i have been wondering what kind of graphics card i should get. i was looking at the 8800 gts and seen they are really popular. but also the 9800. im going to have SLI so what card should i consider to have? im really big with video editing and occasionally some games like medal of honor. my case is going to be a armor lcs and my mother board is a nforce 780i sli 775 a1 with a quad core intel. so what is my best option? also im going to have a water cooling system in there so should i consider water cooling my graphics cards or no?
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8800gts if you play just a few games and 9800 if you are a serious gamer.I think,therefore i am a hamster.
I was going for an ASUS 680i Nforce chipset motherboard, but all reviews say the chipset runs very hot before overclocking, so spent be bit more time and decided on the Asus P5K Premium motherboard, but that doesn't support SLI though but does squeeze more overclocking and works better with the Intel chips
I'm going with the Intel Q6600 Go Stepping quad core as I do intend to overclock anyway and have bought the ThermalRight Ultra 120 Extreme as thats come across as one of the best CPU coolers wsithout going water cooling
As yet there is really no software that uses the GPU of the GFX cards for video editing unless you go with a GFX card designed purely for video editing and thats plenty of money as its software and hardware based to work together
Apparently the next release of PhotoShop does use the GPU and it makes editing massive images very fast and in real time and gives a big increase in speed
As for water cooling try these links I've looked at as watercooling kits that would probably suit my needs sometiem in the future
The Swifttech H20-220 Compact and teh next model up in their range look very good value for money and unless you go crazy with overclocking seem to be ideal, but may struggle with two GFX cards and the CPU
Not a pretty picture at NVDA. Stock is down 30% this month due to late new products and heat failures on the current line.
Happy July 4th!
But was the news really all that bad? Bad enough to justify wiping out more than $3 billion in market cap overnight? Let's find out. NVIDIA's earnings warning consisted of two parts:
First, citing "end-market weakness," "delayed ramp of a next generation MCP" (multi-chip package), and a price war on graphics processors, NVIDIA took an ax to sales forecasts for the fiscal second quarter 2009. NVIDIA now expects to book between $875 million and $950 million in sales; about 17% below analyst expectations. NVIDIA did not say how much it would earn on those sales, but lower economies of scale are rarely a boon to profit margins, and price wars never are. (The two main culprits for the supposed price war, Intel (Nasdaq: INTC) and AMD (NYSE: AMD), got dragged down by NVIDIA's report, but not nearly as far.)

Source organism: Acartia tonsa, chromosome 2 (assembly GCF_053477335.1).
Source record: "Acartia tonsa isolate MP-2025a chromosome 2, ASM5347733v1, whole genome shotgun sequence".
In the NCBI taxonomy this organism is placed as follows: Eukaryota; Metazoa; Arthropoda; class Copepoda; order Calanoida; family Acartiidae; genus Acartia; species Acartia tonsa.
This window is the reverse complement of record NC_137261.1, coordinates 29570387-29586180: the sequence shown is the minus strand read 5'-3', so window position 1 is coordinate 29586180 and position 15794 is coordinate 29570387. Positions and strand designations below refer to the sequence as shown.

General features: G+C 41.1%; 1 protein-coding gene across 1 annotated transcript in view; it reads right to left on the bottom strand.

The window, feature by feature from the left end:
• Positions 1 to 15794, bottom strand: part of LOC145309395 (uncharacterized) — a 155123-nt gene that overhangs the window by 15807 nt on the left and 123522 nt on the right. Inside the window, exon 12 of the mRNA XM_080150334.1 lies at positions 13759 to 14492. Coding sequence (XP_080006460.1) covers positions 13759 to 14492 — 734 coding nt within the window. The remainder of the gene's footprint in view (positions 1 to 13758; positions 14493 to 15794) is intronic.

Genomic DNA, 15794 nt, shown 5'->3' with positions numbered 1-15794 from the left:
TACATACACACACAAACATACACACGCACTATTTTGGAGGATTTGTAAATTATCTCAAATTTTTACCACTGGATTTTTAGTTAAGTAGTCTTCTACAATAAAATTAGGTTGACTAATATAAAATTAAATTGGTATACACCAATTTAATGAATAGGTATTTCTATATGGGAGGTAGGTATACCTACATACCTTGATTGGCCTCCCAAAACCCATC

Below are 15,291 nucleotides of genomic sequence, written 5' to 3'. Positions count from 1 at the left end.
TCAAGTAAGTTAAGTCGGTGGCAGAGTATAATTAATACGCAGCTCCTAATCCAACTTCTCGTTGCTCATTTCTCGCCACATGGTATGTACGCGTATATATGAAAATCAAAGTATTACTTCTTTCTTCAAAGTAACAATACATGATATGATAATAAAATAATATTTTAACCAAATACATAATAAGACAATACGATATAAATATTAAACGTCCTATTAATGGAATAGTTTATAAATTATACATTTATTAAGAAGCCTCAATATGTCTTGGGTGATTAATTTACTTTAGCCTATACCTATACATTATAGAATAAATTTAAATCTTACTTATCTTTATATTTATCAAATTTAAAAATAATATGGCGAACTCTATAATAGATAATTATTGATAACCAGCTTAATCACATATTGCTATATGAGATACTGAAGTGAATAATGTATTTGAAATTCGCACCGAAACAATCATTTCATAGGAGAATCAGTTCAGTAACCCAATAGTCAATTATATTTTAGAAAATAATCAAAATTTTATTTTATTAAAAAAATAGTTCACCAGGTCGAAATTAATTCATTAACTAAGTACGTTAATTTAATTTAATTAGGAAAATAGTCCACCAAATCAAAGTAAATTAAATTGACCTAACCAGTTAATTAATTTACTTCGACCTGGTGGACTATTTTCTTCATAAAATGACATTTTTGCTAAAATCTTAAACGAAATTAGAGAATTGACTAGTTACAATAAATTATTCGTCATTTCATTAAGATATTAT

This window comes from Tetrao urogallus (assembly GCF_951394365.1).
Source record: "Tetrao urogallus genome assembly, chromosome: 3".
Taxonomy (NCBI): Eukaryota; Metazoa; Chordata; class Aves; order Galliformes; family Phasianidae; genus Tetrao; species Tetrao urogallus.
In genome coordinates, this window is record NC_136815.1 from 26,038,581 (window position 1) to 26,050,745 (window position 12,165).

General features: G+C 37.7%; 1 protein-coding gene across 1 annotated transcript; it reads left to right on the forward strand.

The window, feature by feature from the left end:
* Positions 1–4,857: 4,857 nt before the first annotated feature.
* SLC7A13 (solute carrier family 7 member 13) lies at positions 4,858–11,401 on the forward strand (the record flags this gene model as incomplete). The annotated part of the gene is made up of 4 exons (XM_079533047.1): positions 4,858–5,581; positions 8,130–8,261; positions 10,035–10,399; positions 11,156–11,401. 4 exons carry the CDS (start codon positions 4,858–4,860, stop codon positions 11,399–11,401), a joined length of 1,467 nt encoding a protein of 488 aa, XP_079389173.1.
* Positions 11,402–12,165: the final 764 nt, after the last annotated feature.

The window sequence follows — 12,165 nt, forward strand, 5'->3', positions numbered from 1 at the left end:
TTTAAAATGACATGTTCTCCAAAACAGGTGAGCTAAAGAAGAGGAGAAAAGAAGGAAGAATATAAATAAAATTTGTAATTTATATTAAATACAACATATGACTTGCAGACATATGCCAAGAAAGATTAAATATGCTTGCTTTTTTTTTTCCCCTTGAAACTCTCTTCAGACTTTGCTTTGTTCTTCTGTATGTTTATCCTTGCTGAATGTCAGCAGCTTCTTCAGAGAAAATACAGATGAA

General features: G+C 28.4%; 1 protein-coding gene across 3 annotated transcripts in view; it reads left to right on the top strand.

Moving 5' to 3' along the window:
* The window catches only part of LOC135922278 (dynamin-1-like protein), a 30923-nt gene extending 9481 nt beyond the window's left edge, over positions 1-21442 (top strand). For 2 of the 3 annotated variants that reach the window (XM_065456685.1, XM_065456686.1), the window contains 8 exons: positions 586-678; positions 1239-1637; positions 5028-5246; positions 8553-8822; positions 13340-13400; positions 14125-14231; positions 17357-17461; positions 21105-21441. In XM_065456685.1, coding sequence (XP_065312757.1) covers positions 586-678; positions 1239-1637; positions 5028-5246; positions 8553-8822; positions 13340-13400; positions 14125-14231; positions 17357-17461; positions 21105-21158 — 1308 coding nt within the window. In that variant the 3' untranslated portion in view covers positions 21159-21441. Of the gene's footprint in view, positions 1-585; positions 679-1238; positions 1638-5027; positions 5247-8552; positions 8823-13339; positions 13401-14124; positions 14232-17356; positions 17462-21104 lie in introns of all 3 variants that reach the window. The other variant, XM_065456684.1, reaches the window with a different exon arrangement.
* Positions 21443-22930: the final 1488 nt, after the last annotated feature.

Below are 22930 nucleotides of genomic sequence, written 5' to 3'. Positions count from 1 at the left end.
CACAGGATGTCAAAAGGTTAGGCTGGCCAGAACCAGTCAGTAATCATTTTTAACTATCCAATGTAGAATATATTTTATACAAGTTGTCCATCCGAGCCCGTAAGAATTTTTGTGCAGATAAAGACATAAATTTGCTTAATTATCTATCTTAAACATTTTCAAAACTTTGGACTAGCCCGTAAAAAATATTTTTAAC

Second, and further threatening profits, NVIDIA confirmed that "warranty, repair, return, replacement and other costs and expenses" for certain defective MCPs and GPUs (graphics processing units) will subtract $150 million to $200 million from this quarter's earnings.
The Adobe apps have been using GPUs for acceleration for years. They're called workstation video cards. For a while you could hack your GeForce into a Quadro but the engines have grown apart in recent years. You ever wonder why Quadros cost so much? They are built with instruction sets and hardware made for workstation applications. I doubt Adobe is suddenly going to create something that works with consumer cards anytime soon. Besides Photoshop is mostly 2D editing and the limited 3D effects it does use are pretty tame when compared to Lightwave or something. If they do implement something to take advantage of consumer GPUs it isn't going to be much.
If this new machine is for video editing then you only need the cheap card. Video editing isn't GPU-intensive at all, at least not on the consumer side of things. SLi would be complete overkill on a video workstation. However for gaming the 8800GTX in SLi is one of the best economic setups available. Or you may want to wait for the upcoming 9800GTX+. Don't get one of the new GX-series cards yet, they're not quite mature yet.FB-DIMM are the real cause of global warming
Go for an Amd 4850, cheap and Good, doesnt heat up everything, doesn't require in-line nuclear generator(power)
WC <shrugs>?Corned beef is now made to a higher standard than at any time in history.
The electronic components of the power part adopted a lot of Rubycons.
well im still in high school for my last year thank god and im going to do our schools senior video. im very familiar with preimre cs3 but my current pc has vegas and i like it alot. im not going to be a hard core gamer but im planing to do alot of small and big video eddtinig projects. but should i get two cards or just not waste my money and use one. i have the money for two cards im just deciding whether the 8800 or the 9800 is better. im probably going to wait for the new 9800 model so ill keep on reserching